For many New Yorkers and New Jersey residents who had shared a view of the skyline of Manhattan prior to September 11, 2001, a strange thing happened to all of them that day. Two towering buildings that were emblazoned in their brain's picture of the skyline were instantly erased.
Every year at dusk on the anniversary of the September 11 terror attacks that took the buildings and the lives of many Americans, you can see the ghostly illumination in the night sky of two towers of light.
The Tribute in Light is an art installation that was produced by the Municipal Art Society of New York that serves as an annual memorial to never forget the tragic events of that fateful day. Since 2011, they have been presented by the 9/11 Memorial Museum.
Where and When
The Tribute in Light is usually illuminated from dusk on September 11 until dawn on September 12. It is also often illuminated in the evenings before each anniversary for short periods of time for testing, so if you are in town the few days before the anniversary, keep an eye out for it.
The Tribute in Light is best viewed from the waterfront outside of Manhattan, including Jersey City, the Brooklyn Bridge Promenade, and Gantry Plaza State Park, though the Tribute in Light can be seen from many places in and around New York City.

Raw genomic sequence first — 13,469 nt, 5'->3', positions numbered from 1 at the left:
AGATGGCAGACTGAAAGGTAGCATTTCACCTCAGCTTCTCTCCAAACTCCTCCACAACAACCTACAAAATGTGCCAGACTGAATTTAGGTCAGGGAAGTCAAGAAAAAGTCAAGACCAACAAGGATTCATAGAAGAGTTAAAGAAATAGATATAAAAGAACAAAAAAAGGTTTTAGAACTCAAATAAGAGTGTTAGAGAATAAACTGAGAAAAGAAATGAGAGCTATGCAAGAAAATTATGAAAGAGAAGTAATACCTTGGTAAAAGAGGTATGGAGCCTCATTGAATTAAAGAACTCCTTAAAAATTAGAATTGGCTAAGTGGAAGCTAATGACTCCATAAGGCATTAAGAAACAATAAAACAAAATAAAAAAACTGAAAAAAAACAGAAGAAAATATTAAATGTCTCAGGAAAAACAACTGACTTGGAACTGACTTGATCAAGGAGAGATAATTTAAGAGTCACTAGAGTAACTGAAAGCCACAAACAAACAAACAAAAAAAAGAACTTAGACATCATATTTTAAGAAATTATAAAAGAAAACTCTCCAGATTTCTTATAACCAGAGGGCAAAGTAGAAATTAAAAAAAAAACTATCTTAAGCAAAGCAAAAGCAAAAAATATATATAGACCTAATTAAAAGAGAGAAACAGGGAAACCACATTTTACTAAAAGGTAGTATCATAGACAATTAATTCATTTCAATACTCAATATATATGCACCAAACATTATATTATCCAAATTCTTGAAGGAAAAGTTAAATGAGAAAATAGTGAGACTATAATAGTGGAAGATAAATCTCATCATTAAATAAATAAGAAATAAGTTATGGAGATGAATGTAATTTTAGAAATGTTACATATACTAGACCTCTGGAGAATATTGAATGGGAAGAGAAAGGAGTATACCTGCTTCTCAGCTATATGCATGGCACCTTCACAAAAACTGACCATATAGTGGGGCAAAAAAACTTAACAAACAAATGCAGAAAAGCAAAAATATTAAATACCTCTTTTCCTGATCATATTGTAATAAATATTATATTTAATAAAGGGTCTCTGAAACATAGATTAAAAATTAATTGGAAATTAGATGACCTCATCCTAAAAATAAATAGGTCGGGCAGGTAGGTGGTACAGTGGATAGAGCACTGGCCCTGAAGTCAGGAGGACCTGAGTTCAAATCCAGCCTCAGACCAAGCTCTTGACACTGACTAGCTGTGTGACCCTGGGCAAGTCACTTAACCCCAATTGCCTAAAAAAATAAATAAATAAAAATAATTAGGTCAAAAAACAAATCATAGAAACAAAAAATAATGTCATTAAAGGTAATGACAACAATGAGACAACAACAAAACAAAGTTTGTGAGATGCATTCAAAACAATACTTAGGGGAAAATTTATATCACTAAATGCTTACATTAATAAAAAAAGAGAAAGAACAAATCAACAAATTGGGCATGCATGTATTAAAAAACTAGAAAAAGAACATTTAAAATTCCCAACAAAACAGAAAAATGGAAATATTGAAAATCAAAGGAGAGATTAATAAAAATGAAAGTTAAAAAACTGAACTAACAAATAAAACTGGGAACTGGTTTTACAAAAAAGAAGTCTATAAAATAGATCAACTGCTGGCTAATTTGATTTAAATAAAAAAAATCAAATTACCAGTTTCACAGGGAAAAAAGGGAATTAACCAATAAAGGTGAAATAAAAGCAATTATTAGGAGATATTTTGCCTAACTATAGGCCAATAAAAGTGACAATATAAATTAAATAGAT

On a clear night, it can be visible for more than 60 miles away, as far north as Rockland County, which is about an hour's drive from New York City, as far east as Fire Island in Suffolk County, New York, on Long Island, and as far south as Trenton, New Jersey.
First Display of the Tribute in Light
The two beams of light were first lit at 6:55 p.m. on March 11, 2002, on the six-month anniversary of the attacks on a lot next to Ground Zero. The memorial was first turned on by Valerie Webb, a 12-year-old girl who lost her father, a Port Authority police officer, in the attacks. Mayor Michael Bloomberg of New York City and Governor George Pataki of New York State were with Webb when she flipped the switch.
How the Tribute In Light Is Made
The two towers of light are composed of two banks of high wattage spotlights—44 for each bank, which creates each beam of light. The lights point straight up.
Each 7,000-watt xenon light bulb is set up in two 48-foot squares, mirroring the shape and orientation of the Twin Towers. Each year the memorial is set up on the roof of the Battery Parking Garage near the World Trade Center.
Since 2008, the generators that power the Tribute in Light are fueled with biodiesel made from used cooking oil collected from local restaurants.
The Memorial's Designers
Several different artists and designers independently came up with a similar idea and they were then brought together by the Municipal Art Society and Creative Time, a New York-based non-profit arts organization. The Tribute in Light was designed by John Bennett, Gustavo Bonevardi, Richard Nash Gould, Julian Laverdiere, Paul Myoda, and lighting designer Paul Marantz.